De Beers Consolidated Mines Limited (503/11)  ZASCA 103 (1 June 2012)
06 June 2012
Posted by: SAIT Technical
The Commissioner of the South African Revenue Services appealed against the Tax Courts’ findings in a tax matter which involved De Beers Consolidated Mines Ltd (DBCM) who in turn cross-appealed against another finding of the Tax Court in the same matter.
During November 2000 a consortium approached DBCM and proposed a complex structure in which the consortium would become the holding company and effectively become the new owners of DBCM and a linked Swiss company. In order for DBCM to satisfy itself that the proposal was fair and reasonable, it appointed NM Rothschild and Sons Ltd (NMR), a London-based company as well as various South African advisors for purposes of finalizing the transaction.
Whether the findings of the Tax Court could be respectively upheld and dismissed.
CSARS appealed against:
1.) the finding of the Tax Court that the services rendered by NMR to DBCM did not constitute 'imported services'; and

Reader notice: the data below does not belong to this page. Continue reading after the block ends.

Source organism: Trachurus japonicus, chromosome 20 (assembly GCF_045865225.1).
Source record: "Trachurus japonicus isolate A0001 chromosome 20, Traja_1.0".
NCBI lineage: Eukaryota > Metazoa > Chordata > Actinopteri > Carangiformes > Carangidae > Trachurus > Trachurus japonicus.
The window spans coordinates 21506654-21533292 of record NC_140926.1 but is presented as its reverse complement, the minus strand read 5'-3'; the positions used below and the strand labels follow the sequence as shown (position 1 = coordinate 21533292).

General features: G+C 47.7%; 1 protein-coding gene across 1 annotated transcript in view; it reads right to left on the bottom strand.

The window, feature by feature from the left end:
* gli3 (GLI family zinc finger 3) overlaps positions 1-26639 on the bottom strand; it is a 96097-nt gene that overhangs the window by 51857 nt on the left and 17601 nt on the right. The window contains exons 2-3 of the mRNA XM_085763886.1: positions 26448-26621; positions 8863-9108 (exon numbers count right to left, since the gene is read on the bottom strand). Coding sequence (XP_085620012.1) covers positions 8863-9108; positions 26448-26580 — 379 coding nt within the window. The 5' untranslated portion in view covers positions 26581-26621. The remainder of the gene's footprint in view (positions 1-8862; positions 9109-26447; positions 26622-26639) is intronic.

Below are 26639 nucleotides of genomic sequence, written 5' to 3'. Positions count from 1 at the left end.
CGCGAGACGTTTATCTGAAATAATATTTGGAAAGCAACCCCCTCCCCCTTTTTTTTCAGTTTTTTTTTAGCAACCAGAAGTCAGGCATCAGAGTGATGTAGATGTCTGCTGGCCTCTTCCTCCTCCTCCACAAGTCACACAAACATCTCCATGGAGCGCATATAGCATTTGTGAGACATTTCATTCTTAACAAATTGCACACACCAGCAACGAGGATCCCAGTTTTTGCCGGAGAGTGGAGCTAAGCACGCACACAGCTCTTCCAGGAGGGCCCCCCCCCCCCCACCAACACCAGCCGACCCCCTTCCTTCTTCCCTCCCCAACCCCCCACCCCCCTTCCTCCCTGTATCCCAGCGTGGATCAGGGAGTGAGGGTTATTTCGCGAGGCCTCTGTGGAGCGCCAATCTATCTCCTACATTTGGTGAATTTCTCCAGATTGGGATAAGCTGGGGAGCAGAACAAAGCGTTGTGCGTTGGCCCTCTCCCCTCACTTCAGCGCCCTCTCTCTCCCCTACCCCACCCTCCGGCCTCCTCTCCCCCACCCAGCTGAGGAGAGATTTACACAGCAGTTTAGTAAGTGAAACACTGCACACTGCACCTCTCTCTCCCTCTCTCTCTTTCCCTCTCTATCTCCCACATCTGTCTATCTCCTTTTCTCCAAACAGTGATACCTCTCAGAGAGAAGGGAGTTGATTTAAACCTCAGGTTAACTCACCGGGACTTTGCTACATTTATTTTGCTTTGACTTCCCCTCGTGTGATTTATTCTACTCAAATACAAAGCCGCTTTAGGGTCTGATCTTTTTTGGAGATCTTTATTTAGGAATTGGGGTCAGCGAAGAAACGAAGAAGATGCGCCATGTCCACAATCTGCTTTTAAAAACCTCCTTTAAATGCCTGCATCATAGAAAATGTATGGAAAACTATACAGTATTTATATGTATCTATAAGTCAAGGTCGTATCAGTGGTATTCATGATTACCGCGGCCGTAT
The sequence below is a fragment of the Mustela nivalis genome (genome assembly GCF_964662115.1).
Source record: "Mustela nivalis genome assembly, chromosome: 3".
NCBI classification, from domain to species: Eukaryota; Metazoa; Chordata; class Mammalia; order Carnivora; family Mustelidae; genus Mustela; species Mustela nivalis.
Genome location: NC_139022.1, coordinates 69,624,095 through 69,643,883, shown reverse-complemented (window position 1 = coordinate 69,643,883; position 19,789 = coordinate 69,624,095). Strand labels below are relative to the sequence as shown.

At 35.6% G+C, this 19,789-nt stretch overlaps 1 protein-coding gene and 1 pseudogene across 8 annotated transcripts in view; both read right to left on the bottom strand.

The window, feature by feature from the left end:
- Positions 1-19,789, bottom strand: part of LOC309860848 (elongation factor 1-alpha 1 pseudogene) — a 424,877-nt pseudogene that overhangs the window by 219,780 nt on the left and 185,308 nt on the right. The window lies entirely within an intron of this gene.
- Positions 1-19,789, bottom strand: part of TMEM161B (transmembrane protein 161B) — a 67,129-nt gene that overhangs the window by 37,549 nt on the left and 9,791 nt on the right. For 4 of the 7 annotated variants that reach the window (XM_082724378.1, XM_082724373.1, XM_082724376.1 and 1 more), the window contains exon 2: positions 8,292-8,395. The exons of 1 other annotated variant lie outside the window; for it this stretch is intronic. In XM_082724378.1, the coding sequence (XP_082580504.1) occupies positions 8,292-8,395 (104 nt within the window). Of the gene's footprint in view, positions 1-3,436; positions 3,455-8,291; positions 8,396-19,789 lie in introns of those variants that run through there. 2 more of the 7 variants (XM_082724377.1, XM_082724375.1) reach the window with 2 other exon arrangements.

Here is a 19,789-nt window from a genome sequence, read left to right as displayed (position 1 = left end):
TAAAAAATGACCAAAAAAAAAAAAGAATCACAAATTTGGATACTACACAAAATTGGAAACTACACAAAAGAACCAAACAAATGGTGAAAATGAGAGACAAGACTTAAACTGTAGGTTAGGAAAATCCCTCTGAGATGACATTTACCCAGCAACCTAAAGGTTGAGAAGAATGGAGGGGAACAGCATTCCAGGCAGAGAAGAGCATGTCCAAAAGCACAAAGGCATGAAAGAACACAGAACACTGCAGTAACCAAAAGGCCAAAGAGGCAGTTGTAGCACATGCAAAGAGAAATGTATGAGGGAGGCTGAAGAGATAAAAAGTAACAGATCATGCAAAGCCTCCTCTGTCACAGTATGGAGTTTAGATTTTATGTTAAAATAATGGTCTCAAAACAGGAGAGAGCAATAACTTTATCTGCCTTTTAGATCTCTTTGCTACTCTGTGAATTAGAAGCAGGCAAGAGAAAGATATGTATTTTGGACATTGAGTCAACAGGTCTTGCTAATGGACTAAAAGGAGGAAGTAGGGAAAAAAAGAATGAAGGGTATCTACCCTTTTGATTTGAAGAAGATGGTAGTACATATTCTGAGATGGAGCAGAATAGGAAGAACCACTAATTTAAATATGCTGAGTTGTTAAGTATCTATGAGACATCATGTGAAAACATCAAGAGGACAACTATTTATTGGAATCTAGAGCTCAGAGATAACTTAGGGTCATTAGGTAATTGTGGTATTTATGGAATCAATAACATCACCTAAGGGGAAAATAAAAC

2.) the finding of the Tax Court that a part of the VAT on local services rendered by WWB to DBCM constituted deductible 'input tax' in DBCM's hands.
DBCM cross appealed against:
1.) the finding of the Tax Court that the VAT charged to it by the providers of local services did not constitute deductible 'input tax'.
The court found that the same question must be answered in both the appeal and the cross-appeal; i.e. whether the services acquired by DBCM were required for the purpose of consumption, use or supply in the course of making 'taxable supplies', which means supplying goods or services in the course or furtherance of the 'enterprise'. In addition, the appeal requires a consideration of whether the 'imported services' were utilized or consumed by DBCM in the Republic.
It was found that DBCM is not a dealer in shares, the holding of shares and receipt of dividends by DBCM does not fall within the definition of 'enterprise' and this must therefore be disregarded. It must be found that DBCM's 'enterprise' for the purposes of the Act, consisted of mining, marketing and selling diamonds therefore NMR’s services were not acquired for the purpose of making ‘taxable supplies’. They could not contribute in any way to the making of DBCM's 'taxable supplies'. They were also not acquired in the ordinary course of DBCM's 'enterprise' as part of its overhead expenditure as argued by DBCM. They were supplied simply to enable DBCM's board to comply with its legal obligations.
The appeal was upheld with costs, including the costs attendant upon the employment of two counsel.
The cross appeal was dismissed with costs, including the costs attendant upon the employment of two counsel.